Tuesday evening, the Berkeley City Council is poised to consider some super-wonky and super-flawed proposals regarding modifications to the affordable housing mitigation impact fee. This impact fee policy is one of three tools the city of Berkeley can use to produce affordable housing; the other two are the state density bonus and public housing, which I will not discuss here.
The proposals for Tuesday night are flawed in two important ways. First, they rest on the bizarre idea that new housing creates poor people which leaves us with a permanent underclass of low-income families. In City Councilwoman Harrison’s op-ed, she says, “New market-rate housing creates additional demand for services provided by teachers, police officers, and, yes, the construction workers who help build housing.” This statement tells me Harrison believes low-income Berkeleyans will never escape poverty as long as there are higher income people nearby in demand of their services; that there is no way to help those left behind by shifts in our economy, that teachers, police officers, and construction workers are forever barred from receiving an adequate income.
Hogwash. Harrison is an elected official charged with the power to make laws including ones that can increase minimum wages for teachers, police officers, and construction workers.
The second flaw in Tuesday’s proposals is that increasing fees on market-rate housing makes that housing more expensive for everyone. Whether or not this is a tax is up for debate, albeit an uninteresting one. The result of increasing fees on market-rate housing is manifested in two parts. First, homebuilders and new residents are burdened with picking up the City’s slack in not building sufficient affordable housing. Berkeley city government has failed in its capacity to secure the human right to shelter for decades, but these proposals levy ever higher fees on the people who actually are building the housing we need. It’s the chorus line of that great Bay Area Progressive hymn: “We could not have possibly brought this on ourselves; it is clearly the fault of hippies/yuppies/techies/the all-powerful, uncontrollable, unregulated Free Market.”
A higher market rate rent increases the opportunity cost of below market rate (BMR) housing. Imagine that market rate rent was only 20% higher than the target BMR rate. It is a lot more palatable to ask a developer to take a 20% hit on 20% of their units than it is to ask them to swallow a 50% or higher reduction in revenue on the same number of units. Such a drastic difference in rent also sets a lower bound on the required income from the market-rate homes to make the project viable, which is why so many new buildings target the higher end of the market.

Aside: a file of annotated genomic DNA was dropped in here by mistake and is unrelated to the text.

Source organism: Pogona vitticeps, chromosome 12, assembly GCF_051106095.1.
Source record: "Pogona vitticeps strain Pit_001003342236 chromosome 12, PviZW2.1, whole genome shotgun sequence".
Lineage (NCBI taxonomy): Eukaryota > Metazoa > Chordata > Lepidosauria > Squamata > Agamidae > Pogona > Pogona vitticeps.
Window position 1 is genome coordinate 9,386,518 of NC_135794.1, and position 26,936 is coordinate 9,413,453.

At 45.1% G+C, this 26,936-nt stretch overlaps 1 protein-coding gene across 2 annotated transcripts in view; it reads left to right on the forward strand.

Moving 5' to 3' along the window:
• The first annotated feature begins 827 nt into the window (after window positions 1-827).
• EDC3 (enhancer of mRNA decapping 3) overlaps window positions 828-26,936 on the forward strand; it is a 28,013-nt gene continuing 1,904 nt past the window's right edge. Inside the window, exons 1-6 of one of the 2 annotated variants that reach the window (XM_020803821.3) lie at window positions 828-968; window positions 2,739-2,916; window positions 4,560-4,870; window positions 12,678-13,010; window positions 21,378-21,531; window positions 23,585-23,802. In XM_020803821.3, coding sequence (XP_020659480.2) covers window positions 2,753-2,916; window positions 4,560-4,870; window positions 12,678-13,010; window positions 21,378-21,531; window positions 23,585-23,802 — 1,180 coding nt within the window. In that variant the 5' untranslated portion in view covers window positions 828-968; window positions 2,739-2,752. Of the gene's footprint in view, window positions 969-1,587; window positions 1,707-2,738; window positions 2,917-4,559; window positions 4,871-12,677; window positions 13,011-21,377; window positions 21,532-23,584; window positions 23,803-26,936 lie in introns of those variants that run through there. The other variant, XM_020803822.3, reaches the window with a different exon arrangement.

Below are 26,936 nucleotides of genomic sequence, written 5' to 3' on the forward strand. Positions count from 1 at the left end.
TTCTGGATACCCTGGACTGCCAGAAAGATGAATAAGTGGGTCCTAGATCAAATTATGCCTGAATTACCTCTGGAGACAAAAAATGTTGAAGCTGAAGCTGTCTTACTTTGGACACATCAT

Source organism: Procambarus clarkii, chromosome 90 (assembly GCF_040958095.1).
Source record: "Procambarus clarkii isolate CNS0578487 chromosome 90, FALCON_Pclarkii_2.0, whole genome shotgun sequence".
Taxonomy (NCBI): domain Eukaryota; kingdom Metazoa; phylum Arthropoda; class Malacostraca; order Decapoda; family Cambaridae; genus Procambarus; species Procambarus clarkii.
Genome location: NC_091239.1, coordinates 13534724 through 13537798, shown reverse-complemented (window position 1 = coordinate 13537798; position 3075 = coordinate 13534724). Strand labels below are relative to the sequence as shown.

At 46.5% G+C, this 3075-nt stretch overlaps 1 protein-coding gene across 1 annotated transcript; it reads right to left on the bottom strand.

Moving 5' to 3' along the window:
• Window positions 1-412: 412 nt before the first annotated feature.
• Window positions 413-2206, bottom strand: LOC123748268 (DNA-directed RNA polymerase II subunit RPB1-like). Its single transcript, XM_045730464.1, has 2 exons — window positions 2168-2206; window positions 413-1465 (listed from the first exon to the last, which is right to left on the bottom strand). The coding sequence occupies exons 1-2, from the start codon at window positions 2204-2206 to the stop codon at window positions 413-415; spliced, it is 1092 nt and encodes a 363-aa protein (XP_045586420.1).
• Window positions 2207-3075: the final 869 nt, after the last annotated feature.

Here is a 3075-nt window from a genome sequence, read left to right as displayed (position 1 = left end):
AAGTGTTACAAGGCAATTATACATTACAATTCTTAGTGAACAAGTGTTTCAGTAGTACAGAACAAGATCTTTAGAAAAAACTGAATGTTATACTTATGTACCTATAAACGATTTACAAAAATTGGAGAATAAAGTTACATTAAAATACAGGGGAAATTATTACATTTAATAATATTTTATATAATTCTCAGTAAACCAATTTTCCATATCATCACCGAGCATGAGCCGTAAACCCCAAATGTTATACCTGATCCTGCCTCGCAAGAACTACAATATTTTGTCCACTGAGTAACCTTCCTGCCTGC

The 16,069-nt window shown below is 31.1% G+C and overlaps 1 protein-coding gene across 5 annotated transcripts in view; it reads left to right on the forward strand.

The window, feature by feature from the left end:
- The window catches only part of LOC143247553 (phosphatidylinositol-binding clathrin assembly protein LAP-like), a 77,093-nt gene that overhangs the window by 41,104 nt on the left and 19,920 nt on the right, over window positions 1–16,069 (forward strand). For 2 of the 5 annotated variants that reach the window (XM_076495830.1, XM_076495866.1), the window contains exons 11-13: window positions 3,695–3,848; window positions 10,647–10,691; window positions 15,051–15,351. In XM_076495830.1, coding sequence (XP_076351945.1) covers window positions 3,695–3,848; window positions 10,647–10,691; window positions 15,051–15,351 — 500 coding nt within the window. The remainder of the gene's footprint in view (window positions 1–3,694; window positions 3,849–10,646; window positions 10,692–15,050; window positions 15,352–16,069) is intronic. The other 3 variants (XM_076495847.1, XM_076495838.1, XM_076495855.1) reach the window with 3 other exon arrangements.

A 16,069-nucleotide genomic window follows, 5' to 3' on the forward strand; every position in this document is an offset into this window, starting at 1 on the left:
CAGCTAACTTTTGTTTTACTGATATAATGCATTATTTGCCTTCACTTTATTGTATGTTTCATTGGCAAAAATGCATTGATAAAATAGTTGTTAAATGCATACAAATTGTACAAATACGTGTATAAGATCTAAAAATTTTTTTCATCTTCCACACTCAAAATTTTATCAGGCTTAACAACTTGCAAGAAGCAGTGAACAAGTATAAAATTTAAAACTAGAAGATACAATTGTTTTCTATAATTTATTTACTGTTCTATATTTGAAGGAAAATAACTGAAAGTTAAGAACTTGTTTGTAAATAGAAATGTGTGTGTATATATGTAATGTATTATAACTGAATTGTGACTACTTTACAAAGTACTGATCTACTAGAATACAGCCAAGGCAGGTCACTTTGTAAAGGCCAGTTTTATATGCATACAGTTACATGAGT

Second — and most importantly — these changes do nothing to increase the rate at which we produce affordable housing. The project at 2902 Adeline took nearly 1½ years to get approved. ZAB meetings are a circus. Berkeley got sued twice for illegally denying housing. Many parts of the city seem locked in amber, remaining just as they were in the 1950s. The racist, classist and segregationist policy of making single-family homes sacrosanct pushes development into communities of color instead of pushing affordable housing into wealthy neighborhoods.
Councilwoman Harrison’s op-ed points to the fact that, in 2015 and 2016, 11 and 17 projects got approved, respectively. This misses the forest for the trees: we should be building hundreds upon thousands of homes if we ever wish to solve our housing shortage. Seventeen projects is a pittance when we need to be building at least 100,000 homes every year in California to accommodate population growth; Berkeley is no special sunflower exempt from this.
If Berkeleyans want to be serious about making housing affordable to people from all walks of life, we need to focus on the root of the problem: We are not building enough housing. I’m an outspoken socialist who longs for the day we’ll see an end to private development of land and the abolition of landlords. Even so, it’s important to recognize that socialism won’t help you if there isn’t enough housing to go around in the first place. I challenge Harrison to disprove her record: even if we could get a 100% affordable mid-rise project in District 4, she wouldn’t support it–unless of course it could be reduced in size, required generous setbacks, included parking, included a beautiful “eat the rich” public art mosaic at the front door, or other concessions that trade affordable housing for aesthetic preferences.
Rents continue to increase in Berkeley, even in the absence of development. North Berkeley, virtually untouched by new dense housing development, grows unaffordable to more people every day; blaming too low a fee here is a stretch of the imagination. It is a wild fever dream that lets left-leaning elected officials pander to aging leftists who would rather re-litigate Redevelopment of years past than find a way to move forward. Berkeley has an opportunity to lead that must not be wasted on token gestures like this.
Tuesday’s policy proposals will do nothing for housing affordability and the City Council should be ashamed to think otherwise.